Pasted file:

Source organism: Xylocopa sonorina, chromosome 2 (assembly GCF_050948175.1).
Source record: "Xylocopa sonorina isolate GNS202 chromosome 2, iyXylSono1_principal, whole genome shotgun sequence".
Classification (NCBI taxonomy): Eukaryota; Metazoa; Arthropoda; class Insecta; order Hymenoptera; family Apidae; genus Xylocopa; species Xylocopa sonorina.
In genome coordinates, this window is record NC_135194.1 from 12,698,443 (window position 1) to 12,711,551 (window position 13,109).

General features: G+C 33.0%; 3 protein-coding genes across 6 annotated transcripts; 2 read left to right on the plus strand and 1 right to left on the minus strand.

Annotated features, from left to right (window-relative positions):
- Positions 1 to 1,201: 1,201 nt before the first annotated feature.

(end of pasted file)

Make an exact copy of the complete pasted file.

Source organism: Xylocopa sonorina, chromosome 2 (assembly GCF_050948175.1).
Source record: "Xylocopa sonorina isolate GNS202 chromosome 2, iyXylSono1_principal, whole genome shotgun sequence".
Classification (NCBI taxonomy): Eukaryota; Metazoa; Arthropoda; class Insecta; order Hymenoptera; family Apidae; genus Xylocopa; species Xylocopa sonorina.
In genome coordinates, this window is record NC_135194.1 from 12,698,443 (window position 1) to 12,711,551 (window position 13,109).

General features: G+C 33.0%; 3 protein-coding genes across 6 annotated transcripts; 2 read left to right on the plus strand and 1 right to left on the minus strand.

Annotated features, from left to right (window-relative positions):
- Positions 1 to 1,201: 1,201 nt before the first annotated feature.